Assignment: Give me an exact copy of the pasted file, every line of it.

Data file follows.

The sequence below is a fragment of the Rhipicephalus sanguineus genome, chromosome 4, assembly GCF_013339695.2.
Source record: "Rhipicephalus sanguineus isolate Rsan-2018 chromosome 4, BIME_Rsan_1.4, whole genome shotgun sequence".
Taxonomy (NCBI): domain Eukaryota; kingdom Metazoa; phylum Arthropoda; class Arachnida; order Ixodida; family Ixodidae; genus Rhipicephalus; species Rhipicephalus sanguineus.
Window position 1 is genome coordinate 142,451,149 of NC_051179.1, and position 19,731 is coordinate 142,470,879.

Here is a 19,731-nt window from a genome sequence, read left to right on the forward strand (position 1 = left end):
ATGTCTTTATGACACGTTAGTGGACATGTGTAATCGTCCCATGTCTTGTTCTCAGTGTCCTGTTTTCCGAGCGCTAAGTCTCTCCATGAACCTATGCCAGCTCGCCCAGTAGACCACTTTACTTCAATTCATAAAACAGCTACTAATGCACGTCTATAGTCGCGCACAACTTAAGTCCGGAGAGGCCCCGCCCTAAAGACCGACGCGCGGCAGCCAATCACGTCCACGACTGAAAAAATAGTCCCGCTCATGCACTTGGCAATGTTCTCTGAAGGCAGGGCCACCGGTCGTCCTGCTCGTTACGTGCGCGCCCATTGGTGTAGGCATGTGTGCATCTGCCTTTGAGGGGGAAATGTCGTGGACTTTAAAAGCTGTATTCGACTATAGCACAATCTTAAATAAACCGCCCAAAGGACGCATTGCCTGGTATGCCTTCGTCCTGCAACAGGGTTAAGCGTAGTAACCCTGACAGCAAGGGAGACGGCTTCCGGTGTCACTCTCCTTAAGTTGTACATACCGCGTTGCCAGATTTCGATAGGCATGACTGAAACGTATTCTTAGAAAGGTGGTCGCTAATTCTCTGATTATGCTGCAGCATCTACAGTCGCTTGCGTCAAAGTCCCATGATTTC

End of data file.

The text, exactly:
The sequence below is a fragment of the Rhipicephalus sanguineus genome, chromosome 4, assembly GCF_013339695.2.
Source record: "Rhipicephalus sanguineus isolate Rsan-2018 chromosome 4, BIME_Rsan_1.4, whole genome shotgun sequence".
Taxonomy (NCBI): domain Eukaryota; kingdom Metazoa; phylum Arthropoda; class Arachnida; order Ixodida; family Ixodidae; genus Rhipicephalus; species Rhipicephalus sanguineus.
Window position 1 is genome coordinate 142,451,149 of NC_051179.1, and position 19,731 is coordinate 142,470,879.

Here is a 19,731-nt window from a genome sequence, read left to right on the forward strand (position 1 = left end):
ATGTCTTTATGACACGTTAGTGGACATGTGTAATCGTCCCATGTCTTGTTCTCAGTGTCCTGTTTTCCGAGCGCTAAGTCTCTCCATGAACCTATGCCAGCTCGCCCAGTAGACCACTTTACTTCAATTCATAAAACAGCTACTAATGCACGTCTATAGTCGCGCACAACTTAAGTCCGGAGAGGCCCCGCCCTAAAGACCGACGCGCGGCAGCCAATCACGTCCACGACTGAAAAAATAGTCCCGCTCATGCACTTGGCAATGTTCTCTGAAGGCAGGGCCACCGGTCGTCCTGCTCGTTACGTGCGCGCCCATTGGTGTAGGCATGTGTGCATCTGCCTTTGAGGGGGAAATGTCGTGGACTTTAAAAGCTGTATTCGACTATAGCACAATCTTAAATAAACCGCCCAAAGGACGCATTGCCTGGTATGCCTTCGTCCTGCAACAGGGTTAAGCGTAGTAACCCTGACAGCAAGGGAGACGGCTTCCGGTGTCACTCTCCTTAAGTTGTACATACCGCGTTGCCAGATTTCGATAGGCATGACTGAAACGTATTCTTAGAAAGGTGGTCGCTAATTCTCTGATTATGCTGCAGCATCTACAGTCGCTTGCGTCAAAGTCCCATGATTTC